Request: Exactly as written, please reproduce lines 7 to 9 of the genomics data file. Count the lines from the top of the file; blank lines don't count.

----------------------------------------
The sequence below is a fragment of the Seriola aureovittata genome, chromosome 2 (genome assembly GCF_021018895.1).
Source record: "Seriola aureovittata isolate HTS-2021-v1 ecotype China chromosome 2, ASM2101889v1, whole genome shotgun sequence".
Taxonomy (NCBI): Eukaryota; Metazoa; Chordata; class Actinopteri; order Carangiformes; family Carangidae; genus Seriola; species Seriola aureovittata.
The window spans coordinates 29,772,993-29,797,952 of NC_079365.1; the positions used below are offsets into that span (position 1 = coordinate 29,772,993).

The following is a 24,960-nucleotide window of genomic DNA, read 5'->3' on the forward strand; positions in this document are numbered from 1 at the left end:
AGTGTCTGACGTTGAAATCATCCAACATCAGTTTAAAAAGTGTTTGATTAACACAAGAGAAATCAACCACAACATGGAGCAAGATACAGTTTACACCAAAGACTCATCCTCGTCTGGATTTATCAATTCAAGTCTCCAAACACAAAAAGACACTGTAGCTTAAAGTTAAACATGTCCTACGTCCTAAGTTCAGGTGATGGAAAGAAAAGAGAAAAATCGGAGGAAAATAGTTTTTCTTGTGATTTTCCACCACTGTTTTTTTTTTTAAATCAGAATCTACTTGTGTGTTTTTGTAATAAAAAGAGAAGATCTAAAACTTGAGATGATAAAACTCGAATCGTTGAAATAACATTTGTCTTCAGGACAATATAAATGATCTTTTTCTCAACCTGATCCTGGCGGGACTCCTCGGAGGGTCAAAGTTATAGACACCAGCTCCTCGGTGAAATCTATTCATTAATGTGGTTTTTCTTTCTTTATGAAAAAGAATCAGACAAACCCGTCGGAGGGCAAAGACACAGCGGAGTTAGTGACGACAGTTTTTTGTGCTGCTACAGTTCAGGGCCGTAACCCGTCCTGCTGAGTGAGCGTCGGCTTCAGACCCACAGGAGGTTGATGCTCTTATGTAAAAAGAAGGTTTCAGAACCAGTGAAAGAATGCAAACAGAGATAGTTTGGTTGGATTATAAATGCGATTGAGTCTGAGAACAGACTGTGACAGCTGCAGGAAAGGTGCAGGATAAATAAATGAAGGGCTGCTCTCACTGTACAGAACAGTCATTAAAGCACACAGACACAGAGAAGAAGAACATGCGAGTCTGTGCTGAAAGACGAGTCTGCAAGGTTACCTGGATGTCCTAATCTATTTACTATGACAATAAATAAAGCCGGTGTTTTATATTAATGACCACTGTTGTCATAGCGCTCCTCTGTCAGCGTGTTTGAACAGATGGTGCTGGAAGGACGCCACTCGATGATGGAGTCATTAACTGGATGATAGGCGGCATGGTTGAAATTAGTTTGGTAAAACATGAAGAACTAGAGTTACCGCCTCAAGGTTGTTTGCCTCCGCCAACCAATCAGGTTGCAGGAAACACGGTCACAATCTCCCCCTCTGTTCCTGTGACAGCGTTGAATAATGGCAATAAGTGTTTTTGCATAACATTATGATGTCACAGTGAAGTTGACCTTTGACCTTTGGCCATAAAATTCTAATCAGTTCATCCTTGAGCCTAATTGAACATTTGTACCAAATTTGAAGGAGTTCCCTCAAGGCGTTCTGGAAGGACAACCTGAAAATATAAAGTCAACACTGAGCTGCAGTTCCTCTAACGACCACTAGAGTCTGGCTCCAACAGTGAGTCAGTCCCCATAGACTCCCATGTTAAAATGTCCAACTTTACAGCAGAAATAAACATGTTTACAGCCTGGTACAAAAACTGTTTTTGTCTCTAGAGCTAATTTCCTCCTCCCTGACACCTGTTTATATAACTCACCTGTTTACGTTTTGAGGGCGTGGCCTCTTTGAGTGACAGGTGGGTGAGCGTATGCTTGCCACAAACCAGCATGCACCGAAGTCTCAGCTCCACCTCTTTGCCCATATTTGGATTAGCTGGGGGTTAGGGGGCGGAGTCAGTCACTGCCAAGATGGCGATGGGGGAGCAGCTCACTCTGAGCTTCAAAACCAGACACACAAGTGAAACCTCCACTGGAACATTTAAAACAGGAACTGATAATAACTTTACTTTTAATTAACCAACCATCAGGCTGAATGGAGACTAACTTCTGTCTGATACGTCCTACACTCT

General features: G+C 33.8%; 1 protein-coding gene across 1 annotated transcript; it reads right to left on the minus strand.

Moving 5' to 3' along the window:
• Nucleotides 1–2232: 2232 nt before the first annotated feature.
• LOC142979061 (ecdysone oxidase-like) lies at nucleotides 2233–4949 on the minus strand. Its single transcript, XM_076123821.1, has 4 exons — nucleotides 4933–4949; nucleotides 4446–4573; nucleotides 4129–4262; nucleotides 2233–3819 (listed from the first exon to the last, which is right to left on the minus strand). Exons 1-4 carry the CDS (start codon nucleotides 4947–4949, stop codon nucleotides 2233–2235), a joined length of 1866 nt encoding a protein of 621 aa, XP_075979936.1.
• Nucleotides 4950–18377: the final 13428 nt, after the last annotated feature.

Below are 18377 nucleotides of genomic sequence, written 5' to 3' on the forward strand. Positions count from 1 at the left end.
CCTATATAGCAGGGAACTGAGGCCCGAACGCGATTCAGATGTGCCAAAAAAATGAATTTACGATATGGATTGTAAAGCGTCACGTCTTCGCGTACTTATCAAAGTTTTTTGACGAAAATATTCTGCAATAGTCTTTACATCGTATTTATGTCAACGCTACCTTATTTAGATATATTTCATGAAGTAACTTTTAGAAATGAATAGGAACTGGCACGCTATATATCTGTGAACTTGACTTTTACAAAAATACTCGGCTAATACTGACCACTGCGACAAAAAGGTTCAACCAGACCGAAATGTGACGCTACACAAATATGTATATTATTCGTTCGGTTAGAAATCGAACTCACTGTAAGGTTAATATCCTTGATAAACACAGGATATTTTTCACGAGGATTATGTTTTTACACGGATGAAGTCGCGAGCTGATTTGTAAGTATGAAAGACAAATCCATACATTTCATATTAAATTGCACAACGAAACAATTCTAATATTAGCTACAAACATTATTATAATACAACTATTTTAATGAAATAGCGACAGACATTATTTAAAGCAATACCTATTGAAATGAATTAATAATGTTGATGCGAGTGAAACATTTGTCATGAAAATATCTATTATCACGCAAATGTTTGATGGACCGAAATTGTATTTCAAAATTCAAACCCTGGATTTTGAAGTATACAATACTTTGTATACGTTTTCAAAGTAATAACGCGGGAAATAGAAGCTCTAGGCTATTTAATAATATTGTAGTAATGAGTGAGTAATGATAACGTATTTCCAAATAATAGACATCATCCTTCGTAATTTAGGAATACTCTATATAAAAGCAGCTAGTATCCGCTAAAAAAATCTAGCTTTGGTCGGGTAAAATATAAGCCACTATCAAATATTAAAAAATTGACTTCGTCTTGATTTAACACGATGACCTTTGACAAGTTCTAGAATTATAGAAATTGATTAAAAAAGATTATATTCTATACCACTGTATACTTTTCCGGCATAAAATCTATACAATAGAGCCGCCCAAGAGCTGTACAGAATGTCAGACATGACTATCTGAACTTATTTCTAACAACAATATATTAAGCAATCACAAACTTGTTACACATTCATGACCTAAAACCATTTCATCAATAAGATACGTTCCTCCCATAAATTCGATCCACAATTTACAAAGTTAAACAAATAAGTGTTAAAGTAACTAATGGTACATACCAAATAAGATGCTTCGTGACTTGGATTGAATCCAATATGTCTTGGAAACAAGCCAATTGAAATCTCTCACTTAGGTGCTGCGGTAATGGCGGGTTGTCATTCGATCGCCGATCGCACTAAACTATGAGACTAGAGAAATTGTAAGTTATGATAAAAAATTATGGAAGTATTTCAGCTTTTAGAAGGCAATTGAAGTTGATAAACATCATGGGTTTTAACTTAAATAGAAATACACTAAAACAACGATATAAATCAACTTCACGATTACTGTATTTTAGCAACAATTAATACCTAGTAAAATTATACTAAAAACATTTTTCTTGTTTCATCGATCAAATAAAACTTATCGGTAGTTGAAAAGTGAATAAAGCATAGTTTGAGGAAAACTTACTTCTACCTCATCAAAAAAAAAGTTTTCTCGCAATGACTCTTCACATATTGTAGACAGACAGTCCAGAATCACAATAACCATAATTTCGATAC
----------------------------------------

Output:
General features: G+C 33.8%; 1 protein-coding gene across 1 annotated transcript; it reads right to left on the minus strand.

Moving 5' to 3' along the window:
• Nucleotides 1–2232: 2232 nt before the first annotated feature.